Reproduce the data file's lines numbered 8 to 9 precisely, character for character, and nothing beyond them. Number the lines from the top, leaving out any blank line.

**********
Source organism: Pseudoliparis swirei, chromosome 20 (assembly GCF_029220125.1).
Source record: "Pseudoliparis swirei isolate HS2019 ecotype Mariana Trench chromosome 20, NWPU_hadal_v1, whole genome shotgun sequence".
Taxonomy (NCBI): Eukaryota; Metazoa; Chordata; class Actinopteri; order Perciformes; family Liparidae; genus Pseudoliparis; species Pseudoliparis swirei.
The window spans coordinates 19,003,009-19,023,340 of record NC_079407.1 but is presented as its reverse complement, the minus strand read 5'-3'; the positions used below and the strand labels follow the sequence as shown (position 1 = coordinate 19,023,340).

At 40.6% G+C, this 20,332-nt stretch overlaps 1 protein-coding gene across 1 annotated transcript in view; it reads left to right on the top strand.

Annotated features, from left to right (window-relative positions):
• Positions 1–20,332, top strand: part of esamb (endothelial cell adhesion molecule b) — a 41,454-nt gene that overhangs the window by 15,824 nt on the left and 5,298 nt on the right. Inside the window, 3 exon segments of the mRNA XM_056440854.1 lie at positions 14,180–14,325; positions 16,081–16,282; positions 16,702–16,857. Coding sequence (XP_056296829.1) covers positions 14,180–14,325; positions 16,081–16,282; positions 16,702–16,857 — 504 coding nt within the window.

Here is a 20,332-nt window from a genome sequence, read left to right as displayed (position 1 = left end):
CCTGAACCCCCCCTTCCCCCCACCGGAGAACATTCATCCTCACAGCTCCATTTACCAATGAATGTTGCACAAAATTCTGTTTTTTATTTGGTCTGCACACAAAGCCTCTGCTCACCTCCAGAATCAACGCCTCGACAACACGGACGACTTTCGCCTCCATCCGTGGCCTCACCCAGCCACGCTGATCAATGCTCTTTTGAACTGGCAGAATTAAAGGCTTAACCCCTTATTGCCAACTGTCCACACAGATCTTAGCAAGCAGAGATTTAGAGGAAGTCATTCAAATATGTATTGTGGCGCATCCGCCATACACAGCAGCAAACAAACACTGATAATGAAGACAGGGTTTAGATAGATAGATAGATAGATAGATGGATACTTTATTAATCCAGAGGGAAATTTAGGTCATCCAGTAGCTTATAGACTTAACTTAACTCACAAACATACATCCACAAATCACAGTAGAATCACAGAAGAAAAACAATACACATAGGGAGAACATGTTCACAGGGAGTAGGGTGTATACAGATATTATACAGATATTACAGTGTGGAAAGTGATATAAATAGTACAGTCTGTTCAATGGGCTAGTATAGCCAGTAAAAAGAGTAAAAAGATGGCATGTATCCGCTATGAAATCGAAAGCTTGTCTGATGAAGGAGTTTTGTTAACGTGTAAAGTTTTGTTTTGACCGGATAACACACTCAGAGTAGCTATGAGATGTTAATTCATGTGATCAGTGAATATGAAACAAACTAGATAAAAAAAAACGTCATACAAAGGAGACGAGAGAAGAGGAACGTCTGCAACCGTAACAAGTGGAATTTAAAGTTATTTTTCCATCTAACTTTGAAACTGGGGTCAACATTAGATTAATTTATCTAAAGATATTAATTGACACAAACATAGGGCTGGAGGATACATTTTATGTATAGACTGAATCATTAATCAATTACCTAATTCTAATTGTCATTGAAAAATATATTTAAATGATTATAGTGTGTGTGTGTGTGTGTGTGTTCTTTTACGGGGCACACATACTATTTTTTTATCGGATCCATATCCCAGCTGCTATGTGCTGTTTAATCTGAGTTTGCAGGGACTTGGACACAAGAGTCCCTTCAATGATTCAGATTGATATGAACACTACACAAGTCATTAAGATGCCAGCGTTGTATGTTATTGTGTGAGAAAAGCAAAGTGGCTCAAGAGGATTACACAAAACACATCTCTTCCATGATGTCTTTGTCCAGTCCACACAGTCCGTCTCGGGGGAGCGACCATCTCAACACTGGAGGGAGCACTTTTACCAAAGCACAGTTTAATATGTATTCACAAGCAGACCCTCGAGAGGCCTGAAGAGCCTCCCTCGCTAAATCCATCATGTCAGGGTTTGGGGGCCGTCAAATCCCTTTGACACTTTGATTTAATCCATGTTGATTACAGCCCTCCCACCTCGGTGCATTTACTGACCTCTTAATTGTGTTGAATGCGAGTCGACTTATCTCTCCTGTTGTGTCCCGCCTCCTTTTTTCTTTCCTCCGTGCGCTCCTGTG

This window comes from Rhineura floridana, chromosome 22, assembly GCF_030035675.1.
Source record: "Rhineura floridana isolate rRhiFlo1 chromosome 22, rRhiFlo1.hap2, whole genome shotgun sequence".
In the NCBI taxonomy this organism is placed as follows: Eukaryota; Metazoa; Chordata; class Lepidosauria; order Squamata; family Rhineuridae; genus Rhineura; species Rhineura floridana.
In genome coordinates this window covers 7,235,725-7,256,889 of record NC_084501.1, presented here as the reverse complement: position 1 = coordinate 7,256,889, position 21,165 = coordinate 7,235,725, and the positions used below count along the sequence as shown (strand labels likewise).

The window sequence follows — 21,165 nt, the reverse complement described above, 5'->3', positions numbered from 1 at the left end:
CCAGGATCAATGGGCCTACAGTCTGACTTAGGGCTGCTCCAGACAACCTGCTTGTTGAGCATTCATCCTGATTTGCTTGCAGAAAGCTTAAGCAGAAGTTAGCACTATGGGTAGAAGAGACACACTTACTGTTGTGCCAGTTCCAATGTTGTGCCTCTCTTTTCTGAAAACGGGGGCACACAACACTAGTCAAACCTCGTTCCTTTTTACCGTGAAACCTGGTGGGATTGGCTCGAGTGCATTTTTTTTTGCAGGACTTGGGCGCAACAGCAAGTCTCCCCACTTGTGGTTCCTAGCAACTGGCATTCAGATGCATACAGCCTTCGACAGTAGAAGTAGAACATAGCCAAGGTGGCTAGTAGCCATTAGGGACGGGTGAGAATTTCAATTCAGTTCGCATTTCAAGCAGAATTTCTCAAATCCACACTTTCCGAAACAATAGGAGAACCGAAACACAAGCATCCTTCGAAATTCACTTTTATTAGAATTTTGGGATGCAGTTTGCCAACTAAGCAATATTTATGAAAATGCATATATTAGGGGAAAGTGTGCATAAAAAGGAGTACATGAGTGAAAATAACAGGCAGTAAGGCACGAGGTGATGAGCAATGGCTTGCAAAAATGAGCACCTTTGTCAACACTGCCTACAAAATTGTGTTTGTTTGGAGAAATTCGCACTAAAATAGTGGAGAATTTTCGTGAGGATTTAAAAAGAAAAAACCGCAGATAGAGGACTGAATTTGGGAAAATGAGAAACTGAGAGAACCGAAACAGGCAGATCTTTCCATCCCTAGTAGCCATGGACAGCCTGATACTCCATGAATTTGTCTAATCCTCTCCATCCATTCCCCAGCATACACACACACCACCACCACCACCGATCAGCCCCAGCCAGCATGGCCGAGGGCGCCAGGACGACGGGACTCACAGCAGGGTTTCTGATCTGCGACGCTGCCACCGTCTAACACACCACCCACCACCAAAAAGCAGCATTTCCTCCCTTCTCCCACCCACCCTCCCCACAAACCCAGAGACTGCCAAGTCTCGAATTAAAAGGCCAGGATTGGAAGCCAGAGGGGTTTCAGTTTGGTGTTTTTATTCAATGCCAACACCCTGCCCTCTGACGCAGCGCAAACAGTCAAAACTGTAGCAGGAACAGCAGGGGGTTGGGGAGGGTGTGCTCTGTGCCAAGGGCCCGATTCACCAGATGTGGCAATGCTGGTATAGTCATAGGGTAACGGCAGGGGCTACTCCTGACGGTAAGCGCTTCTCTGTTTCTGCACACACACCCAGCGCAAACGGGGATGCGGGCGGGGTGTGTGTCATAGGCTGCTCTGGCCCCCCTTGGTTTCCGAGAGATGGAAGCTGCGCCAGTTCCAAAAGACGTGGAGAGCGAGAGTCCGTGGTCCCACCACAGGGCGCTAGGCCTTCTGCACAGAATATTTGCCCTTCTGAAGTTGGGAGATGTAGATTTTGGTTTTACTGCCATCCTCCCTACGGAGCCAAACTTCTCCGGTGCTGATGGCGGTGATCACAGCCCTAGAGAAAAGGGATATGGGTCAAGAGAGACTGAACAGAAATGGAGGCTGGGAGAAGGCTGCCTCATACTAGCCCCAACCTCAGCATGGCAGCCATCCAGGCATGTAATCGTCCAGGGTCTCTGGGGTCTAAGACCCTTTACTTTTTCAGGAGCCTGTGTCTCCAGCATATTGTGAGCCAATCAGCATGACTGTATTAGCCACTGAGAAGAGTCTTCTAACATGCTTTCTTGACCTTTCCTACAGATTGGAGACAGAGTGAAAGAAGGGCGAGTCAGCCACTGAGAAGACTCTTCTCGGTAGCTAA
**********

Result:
Here is a 20,332-nt window from a genome sequence, read left to right as displayed (position 1 = left end):
CCTGAACCCCCCCTTCCCCCCACCGGAGAACATTCATCCTCACAGCTCCATTTACCAATGAATGTTGCACAAAATTCTGTTTTTTATTTGGTCTGCACACAAAGCCTCTGCTCACCTCCAGAATCAACGCCTCGACAACACGGACGACTTTCGCCTCCATCCGTGGCCTCACCCAGCCACGCTGATCAATGCTCTTTTGAACTGGCAGAATTAAAGGCTTAACCCCTTATTGCCAACTGTCCACACAGATCTTAGCAAGCAGAGATTTAGAGGAAGTCATTCAAATATGTATTGTGGCGCATCCGCCATACACAGCAGCAAACAAACACTGATAATGAAGACAGGGTTTAGATAGATAGATAGATAGATAGATGGATACTTTATTAATCCAGAGGGAAATTTAGGTCATCCAGTAGCTTATAGACTTAACTTAACTCACAAACATACATCCACAAATCACAGTAGAATCACAGAAGAAAAACAATACACATAGGGAGAACATGTTCACAGGGAGTAGGGTGTATACAGATATTATACAGATATTACAGTGTGGAAAGTGATATAAATAGTACAGTCTGTTCAATGGGCTAGTATAGCCAGTAAAAAGAGTAAAAAGATGGCATGTATCCGCTATGAAATCGAAAGCTTGTCTGATGAAGGAGTTTTGTTAACGTGTAAAGTTTTGTTTTGACCGGATAACACACTCAGAGTAGCTATGAGATGTTAATTCATGTGATCAGTGAATATGAAACAAACTAGATAAAAAAAAACGTCATACAAAGGAGACGAGAGAAGAGGAACGTCTGCAACCGTAACAAGTGGAATTTAAAGTTATTTTTCCATCTAACTTTGAAACTGGGGTCAACATTAGATTAATTTATCTAAAGATATTAATTGACACAAACATAGGGCTGGAGGATACATTTTATGTATAGACTGAATCATTAATCAATTACCTAATTCTAATTGTCATTGAAAAATATATTTAAATGATTATAGTGTGTGTGTGTGTGTGTGTGTTCTTTTACGGGGCACACATACTATTTTTTTATCGGATCCATATCCCAGCTGCTATGTGCTGTTTAATCTGAGTTTGCAGGGACTTGGACACAAGAGTCCCTTCAATGATTCAGATTGATATGAACACTACACAAGTCATTAAGATGCCAGCGTTGTATGTTATTGTGTGAGAAAAGCAAAGTGGCTCAAGAGGATTACACAAAACACATCTCTTCCATGATGTCTTTGTCCAGTCCACACAGTCCGTCTCGGGGGAGCGACCATCTCAACACTGGAGGGAGCACTTTTACCAAAGCACAGTTTAATATGTATTCACAAGCAGACCCTCGAGAGGCCTGAAGAGCCTCCCTCGCTAAATCCATCATGTCAGGGTTTGGGGGCCGTCAAATCCCTTTGACACTTTGATTTAATCCATGTTGATTACAGCCCTCCCACCTCGGTGCATTTACTGACCTCTTAATTGTGTTGAATGCGAGTCGACTTATCTCTCCTGTTGTGTCCCGCCTCCTTTTTTCTTTCCTCCGTGCGCTCCTGTG